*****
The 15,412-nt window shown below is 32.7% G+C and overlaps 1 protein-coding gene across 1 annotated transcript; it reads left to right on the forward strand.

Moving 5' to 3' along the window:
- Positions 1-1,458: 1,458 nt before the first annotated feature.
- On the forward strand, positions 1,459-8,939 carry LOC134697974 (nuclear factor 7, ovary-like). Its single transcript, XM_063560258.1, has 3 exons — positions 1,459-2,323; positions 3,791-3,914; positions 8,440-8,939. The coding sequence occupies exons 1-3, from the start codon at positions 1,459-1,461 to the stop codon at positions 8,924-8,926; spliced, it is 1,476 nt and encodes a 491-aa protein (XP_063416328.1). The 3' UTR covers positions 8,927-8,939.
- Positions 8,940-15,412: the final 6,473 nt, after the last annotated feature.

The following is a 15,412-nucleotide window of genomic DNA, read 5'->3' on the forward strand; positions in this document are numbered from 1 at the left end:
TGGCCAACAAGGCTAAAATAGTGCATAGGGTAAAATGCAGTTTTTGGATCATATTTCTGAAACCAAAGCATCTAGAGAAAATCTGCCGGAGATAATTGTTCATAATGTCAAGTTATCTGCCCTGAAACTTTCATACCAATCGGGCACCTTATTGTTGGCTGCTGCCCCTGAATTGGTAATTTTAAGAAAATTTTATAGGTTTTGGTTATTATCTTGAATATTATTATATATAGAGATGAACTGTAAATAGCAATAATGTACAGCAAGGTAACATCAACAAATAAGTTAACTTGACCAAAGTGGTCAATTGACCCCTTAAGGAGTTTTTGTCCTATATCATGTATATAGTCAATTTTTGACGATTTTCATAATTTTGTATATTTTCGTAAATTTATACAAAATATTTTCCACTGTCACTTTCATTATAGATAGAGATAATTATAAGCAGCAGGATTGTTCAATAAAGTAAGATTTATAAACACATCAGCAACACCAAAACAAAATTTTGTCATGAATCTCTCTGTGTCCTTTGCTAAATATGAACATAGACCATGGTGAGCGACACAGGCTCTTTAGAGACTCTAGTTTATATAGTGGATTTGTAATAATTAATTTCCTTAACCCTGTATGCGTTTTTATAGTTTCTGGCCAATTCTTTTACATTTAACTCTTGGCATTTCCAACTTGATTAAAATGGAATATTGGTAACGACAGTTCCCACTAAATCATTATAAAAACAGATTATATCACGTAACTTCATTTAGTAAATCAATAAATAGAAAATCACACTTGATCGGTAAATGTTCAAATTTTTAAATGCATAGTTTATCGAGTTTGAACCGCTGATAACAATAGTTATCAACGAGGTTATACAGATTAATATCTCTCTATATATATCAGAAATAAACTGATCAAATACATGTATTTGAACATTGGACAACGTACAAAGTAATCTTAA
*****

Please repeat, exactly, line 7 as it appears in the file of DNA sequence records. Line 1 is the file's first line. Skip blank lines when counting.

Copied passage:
TGGCCAACAAGGCTAAAATAGTGCATAGGGTAAAATGCAGTTTTTGGATCATATTTCTGAAACCAAAGCATCTAGAGAAAATCTGCCGGAGATAATTGTTCATAATGTCAAGTTATCTGCCCTGAAACTTTCATACCAATCGGGCACCTTATTGTTGGCTGCTGCCCCTGAATTGGTAATTTTAAGAAAATTTTATAGGTTTTGGTTATTATCTTGAATATTATTATATATAGAGATGAACTGTAAATAGCAATAATGTACAGCAAGGTAACATCAACAAATAAGTTAACTTGACCAAAGTGGTCAATTGACCCCTTAAGGAGTTTTTGTCCTATATCATGTATATAGTCAATTTTTGACGATTTTCATAATTTTGTATATTTTCGTAAATTTATACAAAATATTTTCCACTGTCACTTTCATTATAGATAGAGATAATTATAAGCAGCAGGATTGTTCAATAAAGTAAGATTTATAAACACATCAGCAACACCAAAACAAAATTTTGTCATGAATCTCTCTGTGTCCTTTGCTAAATATGAACATAGACCATGGTGAGCGACACAGGCTCTTTAGAGACTCTAGTTTATATAGTGGATTTGTAATAATTAATTTCCTTAACCCTGTATGCGTTTTTATAGTTTCTGGCCAATTCTTTTACATTTAACTCTTGGCATTTCCAACTTGATTAAAATGGAATATTGGTAACGACAGTTCCCACTAAATCATTATAAAAACAGATTATATCACGTAACTTCATTTAGTAAATCAATAAATAGAAAATCACACTTGATCGGTAAATGTTCAAATTTTTAAATGCATAGTTTATCGAGTTTGAACCGCTGATAACAATAGTTATCAACGAGGTTATACAGATTAATATCTCTCTATATATATCAGAAATAAACTGATCAAATACATGTATTTGAACATTGGACAACGTACAAAGTAATCTTAA